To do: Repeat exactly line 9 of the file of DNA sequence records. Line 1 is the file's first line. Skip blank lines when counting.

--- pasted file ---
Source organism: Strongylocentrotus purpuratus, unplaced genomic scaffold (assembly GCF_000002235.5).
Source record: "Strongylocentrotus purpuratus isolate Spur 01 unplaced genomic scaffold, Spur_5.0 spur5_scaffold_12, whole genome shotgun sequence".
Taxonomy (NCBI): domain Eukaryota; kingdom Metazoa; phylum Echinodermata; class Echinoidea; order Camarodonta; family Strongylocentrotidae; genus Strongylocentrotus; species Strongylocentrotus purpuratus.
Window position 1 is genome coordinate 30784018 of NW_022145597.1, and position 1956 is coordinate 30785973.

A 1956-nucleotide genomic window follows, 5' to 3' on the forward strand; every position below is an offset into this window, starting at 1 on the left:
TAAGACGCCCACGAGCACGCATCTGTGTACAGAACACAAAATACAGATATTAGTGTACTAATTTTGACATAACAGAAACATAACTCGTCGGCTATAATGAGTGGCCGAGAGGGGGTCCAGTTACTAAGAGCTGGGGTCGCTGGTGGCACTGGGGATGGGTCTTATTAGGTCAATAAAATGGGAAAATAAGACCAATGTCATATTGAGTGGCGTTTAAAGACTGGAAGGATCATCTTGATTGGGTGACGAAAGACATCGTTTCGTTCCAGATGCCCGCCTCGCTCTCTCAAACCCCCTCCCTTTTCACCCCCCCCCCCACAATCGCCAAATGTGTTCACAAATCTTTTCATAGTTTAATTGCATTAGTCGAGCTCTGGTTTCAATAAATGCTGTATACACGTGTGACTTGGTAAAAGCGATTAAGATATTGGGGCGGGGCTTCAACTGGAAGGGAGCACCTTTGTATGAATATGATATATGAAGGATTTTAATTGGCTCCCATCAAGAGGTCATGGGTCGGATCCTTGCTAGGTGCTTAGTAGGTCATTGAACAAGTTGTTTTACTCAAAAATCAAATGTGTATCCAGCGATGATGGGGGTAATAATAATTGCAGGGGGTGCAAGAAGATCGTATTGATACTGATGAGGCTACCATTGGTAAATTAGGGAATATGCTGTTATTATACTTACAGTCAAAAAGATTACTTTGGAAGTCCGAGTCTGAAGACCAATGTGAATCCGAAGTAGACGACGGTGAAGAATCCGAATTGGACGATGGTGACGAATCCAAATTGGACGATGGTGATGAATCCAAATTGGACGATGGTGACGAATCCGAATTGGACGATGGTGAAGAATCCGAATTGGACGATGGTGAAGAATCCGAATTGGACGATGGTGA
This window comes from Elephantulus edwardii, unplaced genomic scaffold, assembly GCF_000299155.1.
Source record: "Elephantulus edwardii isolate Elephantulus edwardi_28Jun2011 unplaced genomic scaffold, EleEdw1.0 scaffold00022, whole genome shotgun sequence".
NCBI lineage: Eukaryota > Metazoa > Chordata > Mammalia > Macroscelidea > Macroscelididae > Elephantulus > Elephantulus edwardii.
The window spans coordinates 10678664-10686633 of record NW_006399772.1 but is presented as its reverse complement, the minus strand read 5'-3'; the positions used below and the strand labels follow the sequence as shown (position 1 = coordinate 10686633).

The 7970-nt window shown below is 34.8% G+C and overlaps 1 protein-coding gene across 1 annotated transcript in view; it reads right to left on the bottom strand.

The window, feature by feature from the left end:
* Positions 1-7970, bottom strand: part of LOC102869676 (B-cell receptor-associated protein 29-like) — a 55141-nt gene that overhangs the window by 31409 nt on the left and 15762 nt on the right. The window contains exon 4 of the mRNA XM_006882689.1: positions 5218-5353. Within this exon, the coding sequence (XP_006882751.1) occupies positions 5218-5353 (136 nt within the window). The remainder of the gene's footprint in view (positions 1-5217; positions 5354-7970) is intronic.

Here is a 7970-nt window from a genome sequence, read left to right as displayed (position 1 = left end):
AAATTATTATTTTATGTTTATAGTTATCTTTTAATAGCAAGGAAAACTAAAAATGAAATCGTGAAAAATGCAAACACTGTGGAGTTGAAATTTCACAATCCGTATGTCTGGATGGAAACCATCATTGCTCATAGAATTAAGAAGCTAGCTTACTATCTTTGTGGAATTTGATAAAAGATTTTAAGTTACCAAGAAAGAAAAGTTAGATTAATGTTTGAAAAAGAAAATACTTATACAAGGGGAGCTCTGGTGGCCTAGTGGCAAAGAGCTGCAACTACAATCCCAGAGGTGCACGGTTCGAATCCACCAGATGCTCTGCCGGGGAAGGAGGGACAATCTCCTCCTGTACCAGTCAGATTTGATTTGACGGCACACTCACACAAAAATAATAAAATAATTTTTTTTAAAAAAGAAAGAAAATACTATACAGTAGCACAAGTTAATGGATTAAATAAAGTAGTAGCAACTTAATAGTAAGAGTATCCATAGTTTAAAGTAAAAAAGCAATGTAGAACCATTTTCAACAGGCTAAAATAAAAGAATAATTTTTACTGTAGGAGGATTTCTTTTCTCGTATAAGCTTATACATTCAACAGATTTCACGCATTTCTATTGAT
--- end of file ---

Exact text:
NCBI lineage: Eukaryota > Metazoa > Chordata > Mammalia > Macroscelidea > Macroscelididae > Elephantulus > Elephantulus edwardii.